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  • 1.
    Fortuin-de Smidt, Melony
    et al.
    Umeå universitet, Medicinska fakulteten, Institutionen för folkhälsa och klinisk medicin.
    Bergman, Frida
    Umeå universitet, Medicinska fakulteten, Institutionen för folkhälsa och klinisk medicin.
    Grönlund, Christer
    Umeå universitet, Medicinska fakulteten, Institutionen för strålningsvetenskaper.
    Hult, Andreas
    Umeå universitet, Medicinska fakulteten, Institutionen för folkhälsa och klinisk medicin. Umeå universitet, Medicinska fakulteten, Institutionen för samhällsmedicin och rehabilitering.
    Norberg, Margareta
    Umeå universitet, Medicinska fakulteten, Institutionen för folkhälsa och klinisk medicin.
    Wennberg, Maria
    Umeå universitet, Medicinska fakulteten, Institutionen för folkhälsa och klinisk medicin.
    Wennberg, Patrik
    Umeå universitet, Medicinska fakulteten, Institutionen för folkhälsa och klinisk medicin.
    Early adulthood exercise capacity, but not muscle strength, associates with subclinical atherosclerosis 40 years later in Swedish men2023Ingår i: European Journal of Preventive Cardiology, ISSN 2047-4873, E-ISSN 2047-4881, Vol. 30, nr 5, s. 407-415Artikel i tidskrift (Refereegranskat)
    Abstract [en]

    AIMS: Poor exercise capacity and muscle strength in early adulthood are risk factors for cardiovascular disease (CVD). However, it is unclear how these factors relate to subclinical atherosclerosis due to a lack of longitudinal studies. This study investigated whether early adulthood exercise capacity and muscle strength associated with later adulthood subclinical atherosclerosis.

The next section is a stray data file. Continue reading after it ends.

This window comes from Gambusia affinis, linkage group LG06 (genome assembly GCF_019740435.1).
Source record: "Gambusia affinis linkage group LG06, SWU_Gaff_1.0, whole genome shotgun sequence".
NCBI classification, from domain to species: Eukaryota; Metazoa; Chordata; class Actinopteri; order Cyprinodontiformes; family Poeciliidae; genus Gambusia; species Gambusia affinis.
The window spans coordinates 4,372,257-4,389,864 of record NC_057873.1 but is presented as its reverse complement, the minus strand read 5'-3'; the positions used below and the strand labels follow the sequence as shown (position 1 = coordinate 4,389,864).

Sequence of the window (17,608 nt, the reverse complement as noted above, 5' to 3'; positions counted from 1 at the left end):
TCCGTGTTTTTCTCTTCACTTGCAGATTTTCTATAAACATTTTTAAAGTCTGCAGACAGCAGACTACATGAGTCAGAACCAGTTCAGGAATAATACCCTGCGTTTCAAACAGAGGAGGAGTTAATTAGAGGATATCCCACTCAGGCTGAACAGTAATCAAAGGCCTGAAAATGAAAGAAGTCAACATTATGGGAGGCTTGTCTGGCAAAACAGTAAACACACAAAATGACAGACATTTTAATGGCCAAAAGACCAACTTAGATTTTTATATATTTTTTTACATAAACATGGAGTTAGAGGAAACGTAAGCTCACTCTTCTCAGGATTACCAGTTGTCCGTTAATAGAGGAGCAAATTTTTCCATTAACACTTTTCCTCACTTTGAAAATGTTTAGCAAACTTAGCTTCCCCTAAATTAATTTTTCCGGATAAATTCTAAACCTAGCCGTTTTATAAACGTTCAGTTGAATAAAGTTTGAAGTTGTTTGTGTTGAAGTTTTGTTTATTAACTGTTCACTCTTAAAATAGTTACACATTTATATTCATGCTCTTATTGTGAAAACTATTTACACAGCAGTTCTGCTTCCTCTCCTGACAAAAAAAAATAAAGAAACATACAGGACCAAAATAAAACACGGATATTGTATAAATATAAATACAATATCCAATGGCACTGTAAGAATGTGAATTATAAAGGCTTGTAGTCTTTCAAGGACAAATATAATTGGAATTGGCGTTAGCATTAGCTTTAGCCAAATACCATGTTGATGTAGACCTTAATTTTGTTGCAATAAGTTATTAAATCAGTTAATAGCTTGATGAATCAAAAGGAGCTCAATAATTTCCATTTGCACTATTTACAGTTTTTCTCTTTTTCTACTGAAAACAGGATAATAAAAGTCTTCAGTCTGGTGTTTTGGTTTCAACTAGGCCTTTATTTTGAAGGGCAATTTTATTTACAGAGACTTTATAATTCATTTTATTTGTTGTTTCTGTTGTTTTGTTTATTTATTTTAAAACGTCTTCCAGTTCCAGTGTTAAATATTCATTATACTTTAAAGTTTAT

METHODS AND RESULTS: This study included Swedish men (n = 797) who were eligible for military conscription (at ∼18-years of age) and who participated in the baseline assessment of the visualization of asymptomatic atherosclerotic disease for optimum cardiovascular prevention trial between 2013 and 2016 (at 60 years of age). At conscription, isometric muscle strength (dynamometer) and maximum exercise capacity (maximal load cycle ergometer test) were measured. During later adulthood (at 60 years old), the presence of carotid plaques and intima media thickness were measured by using high-resolution ultrasound. At follow-up, plaques were present in 62% (n = 493) of men. Exercise capacity in early adulthood associated with 19% lower odds of plaques [odds ratio (OR) 0.81, 95% confidence interval (CI) 0.68-0.96], independent of muscle strength. This association was not mediated by any single CVD risk factor. However, the total indirect effect of later, but not early, adulthood CVD risk factors was significant, while the direct effect was non-significant (OR 0.85, 95% CI 0.71-1.02). Associations between muscle strength and subclinical atherosclerosis were non-significant.